Commercial, the Missed Opportunity!
By Brian Rubins, Executive Chairman
So many do residential, lenders and brokers alike, but what about loans for commercial property, the missed opportunity?
First, it is important to agree the meaning of commercial. To some it is shops, factories, offices, etc. but others include in their definition residential investments, HMO’s, blocks of flats and buy to let properties. Perhaps it would be easier just to say “everything except owner-occupied residential properties” and unlock a huge, market with a limited number of brokers who focus on commercial loans.
Commercial loans can be made to investors, entrepreneurs and the business community for purchase, refinance and to raise working capital. The bridging market can accommodate loans from a few hundred thousand pounds to £5M or even £10M. It can ease the pressure of completing an auction purchase but equally there is the need for short-term loans to repay expired facilities where the lender does not wish to renew or pending new lettings or planning permissions being negotiated. “High Street” lenders are not relaxing their criteria, indeed our experience is that mainstream underwriters are being more and more demanding and seek to have all the i’s dotted and t’s crossed, and then some more, before parting with the cash. Commercial bridging can satisfy these circumstances until everything is spick and span.
It is best to focus on the positive and to save time by identifying what is not likely to be financed by bridging lenders. Cinemas, trading filling stations, night clubs, football stadia, kennels and equestrian facilities are usually on the “no” list and rather than trying to cajole a lender to change policy, accept that square pegs do not go into round holes and concentrate on the business that can be done! Similarly, it is essential to recognise that maximum loans are 65% to 70% because anything more will present a refinance problem at the end of the term. However, our experience is that this satisfies most applications or that additional security such as a second charge on another asset can often be found to make up the shortfall.
Some bridging lenders are reluctant to make loans in excess of twelve months or do not have a suitable internal funding structure to be able to do so and while they may provide a quick fix, they do not satisfy the borrowers need to have sufficient time to improve the property or to establish the income before seeking long-term refinance. Surrendering to a lesser period than needed is short-sighted and likely to incur the borrower in extra cost by needing to refinance the first bridge before being able to negotiate a long-term loan.
It is important that the lender and borrower each have a clear view of the strategy and where necessary are able to agree a loan for up to 24 months at outset. Lenders with a wider range of products, such as Alternative Bridging, also offer interest-only term loans for periods up to 5 years. Here the lender provides an open-minded approach and includes a built-in funding option to cover the period until the property is self-financing. This is a useful facility for properties such as student accommodation and hotels where the income needs to be stabilised before refinance into the mainstream can occur and this cannot be achieved with a bridging loan.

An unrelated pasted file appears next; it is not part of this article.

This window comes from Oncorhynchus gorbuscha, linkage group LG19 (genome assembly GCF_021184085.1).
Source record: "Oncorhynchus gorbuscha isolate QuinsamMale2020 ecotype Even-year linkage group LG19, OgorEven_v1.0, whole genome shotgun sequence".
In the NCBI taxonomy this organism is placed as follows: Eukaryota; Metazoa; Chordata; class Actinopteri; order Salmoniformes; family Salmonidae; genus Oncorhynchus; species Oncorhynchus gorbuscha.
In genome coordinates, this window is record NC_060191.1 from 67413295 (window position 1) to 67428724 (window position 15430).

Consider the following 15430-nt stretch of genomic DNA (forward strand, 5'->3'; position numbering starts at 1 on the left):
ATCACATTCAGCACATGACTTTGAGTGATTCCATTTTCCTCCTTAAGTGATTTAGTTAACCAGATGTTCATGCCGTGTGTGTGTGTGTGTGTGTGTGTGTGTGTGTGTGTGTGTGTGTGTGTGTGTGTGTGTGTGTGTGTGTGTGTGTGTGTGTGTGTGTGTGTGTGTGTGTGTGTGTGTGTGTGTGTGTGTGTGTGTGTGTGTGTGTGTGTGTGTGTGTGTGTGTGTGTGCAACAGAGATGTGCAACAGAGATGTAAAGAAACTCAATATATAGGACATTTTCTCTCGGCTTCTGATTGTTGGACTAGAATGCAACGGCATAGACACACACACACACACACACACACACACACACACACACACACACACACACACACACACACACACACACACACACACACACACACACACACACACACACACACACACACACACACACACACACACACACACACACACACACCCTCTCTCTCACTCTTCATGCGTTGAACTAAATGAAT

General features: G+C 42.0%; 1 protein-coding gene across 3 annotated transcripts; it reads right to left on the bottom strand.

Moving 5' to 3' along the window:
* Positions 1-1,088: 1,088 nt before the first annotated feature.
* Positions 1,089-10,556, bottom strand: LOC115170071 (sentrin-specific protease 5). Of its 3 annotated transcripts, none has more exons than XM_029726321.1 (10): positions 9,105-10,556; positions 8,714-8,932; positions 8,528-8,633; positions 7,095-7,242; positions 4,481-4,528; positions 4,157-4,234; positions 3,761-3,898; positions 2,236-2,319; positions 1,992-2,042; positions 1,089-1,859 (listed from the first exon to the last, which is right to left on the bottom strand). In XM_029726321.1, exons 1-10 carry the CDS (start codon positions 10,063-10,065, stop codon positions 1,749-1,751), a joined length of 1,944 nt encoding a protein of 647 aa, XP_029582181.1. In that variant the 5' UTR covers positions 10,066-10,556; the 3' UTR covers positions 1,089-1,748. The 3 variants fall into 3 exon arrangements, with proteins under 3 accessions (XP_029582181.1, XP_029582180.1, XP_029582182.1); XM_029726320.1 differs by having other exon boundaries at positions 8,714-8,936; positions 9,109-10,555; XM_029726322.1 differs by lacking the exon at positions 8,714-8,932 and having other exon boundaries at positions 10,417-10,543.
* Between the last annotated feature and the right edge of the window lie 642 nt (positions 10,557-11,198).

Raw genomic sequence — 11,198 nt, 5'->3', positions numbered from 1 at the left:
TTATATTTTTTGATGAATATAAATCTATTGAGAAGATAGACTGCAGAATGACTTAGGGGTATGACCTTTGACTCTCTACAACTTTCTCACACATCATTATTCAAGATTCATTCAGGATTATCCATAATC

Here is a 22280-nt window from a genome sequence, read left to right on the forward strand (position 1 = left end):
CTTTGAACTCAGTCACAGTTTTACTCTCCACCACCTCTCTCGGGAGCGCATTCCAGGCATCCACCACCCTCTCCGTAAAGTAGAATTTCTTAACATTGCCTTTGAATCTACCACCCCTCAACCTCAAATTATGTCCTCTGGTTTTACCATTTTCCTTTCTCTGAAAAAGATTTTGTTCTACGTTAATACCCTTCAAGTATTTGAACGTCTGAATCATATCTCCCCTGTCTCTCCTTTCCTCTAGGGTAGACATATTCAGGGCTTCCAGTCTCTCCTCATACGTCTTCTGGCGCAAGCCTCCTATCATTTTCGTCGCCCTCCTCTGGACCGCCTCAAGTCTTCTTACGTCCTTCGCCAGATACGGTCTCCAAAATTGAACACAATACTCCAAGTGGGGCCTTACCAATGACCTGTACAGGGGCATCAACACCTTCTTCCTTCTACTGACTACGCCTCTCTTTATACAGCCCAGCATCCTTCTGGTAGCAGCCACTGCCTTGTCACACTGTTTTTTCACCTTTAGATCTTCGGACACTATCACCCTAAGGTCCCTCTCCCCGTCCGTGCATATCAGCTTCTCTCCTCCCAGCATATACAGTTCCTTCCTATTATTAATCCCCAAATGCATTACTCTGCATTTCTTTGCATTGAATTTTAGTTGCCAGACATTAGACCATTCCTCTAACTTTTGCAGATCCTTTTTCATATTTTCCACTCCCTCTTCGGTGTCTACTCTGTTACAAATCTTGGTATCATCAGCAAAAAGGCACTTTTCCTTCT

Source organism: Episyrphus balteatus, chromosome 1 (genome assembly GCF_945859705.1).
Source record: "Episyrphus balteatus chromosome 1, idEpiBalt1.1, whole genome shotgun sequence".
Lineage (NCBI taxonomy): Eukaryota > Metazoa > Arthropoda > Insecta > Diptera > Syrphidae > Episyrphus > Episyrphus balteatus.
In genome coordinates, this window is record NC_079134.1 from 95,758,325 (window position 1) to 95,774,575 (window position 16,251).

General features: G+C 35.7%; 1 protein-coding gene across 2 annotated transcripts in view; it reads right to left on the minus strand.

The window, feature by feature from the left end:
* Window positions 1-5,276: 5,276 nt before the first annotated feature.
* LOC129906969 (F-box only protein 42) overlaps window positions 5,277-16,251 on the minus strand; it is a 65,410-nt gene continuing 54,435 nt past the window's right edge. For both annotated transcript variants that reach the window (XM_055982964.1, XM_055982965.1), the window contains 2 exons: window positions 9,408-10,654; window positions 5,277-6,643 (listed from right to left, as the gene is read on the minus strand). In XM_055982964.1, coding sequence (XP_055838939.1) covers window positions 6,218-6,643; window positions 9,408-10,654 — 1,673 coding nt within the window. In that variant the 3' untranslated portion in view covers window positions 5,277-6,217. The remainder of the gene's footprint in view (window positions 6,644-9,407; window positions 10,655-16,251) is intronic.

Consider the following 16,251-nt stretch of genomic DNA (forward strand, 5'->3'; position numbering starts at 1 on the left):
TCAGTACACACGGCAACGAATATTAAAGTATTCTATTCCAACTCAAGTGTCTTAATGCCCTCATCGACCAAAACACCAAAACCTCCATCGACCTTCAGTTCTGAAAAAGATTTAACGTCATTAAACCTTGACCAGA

Flexibility is often touted yet rarely provided, but we believe the Alternative Overdraft does just this. It is secured by first or second charge over under-utilised property assets and allows the borrower to agree a limit and draw against it, time and time again, repaying or reducing the loan in line with funding needs, while only paying interest on the balance outstanding. It works exceedingly well for auction purchases, working capital, seasonal trading demands, funding deposits or improvements, etc.
COVID has caused lifestyle changes and in particular, in the past year staycation assets have become a popular investment, be it just a few flats or holiday cottages or something more substantial such as a “holiday village”. Here we are experiencing the need for purchase or refinance loans with an additional sum for improvements, converting to a term loan on completion of the works.
For property investors and developers, loans can include funding for the purchase or refinance and a facility to pay for improvements. As liquidity for the next project often needs to be addressed, these arrangements can also include a top-up loan on completion of the works, enabling the property owner to extract all or part of the equity, ready to invest in another opportunity before refinancing.
Commercial lending is diverse: recently we have financed a large portfolio of small commercial and residential investments, a group of local supermarkets, and residential development sites. We have also loaned against a large, vacant retail store while it was being fitted out for a new tenant, a pre-let retail park while planning permission was finalised and where we went on to provide the construction finance for it to be built. We have also refinanced a number of hotels including one where the borrower was able to benefit from substantial debt forgiveness if a demanding timescale could be met.
The opportunities are endless and although it may take time to learn the skills to take advantage of this market, forward thinking lenders will work closely with brokers to capture opportunities which will otherwise go unsatisfied.
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Click here to read the article in the June issue of Bridging Introducer.
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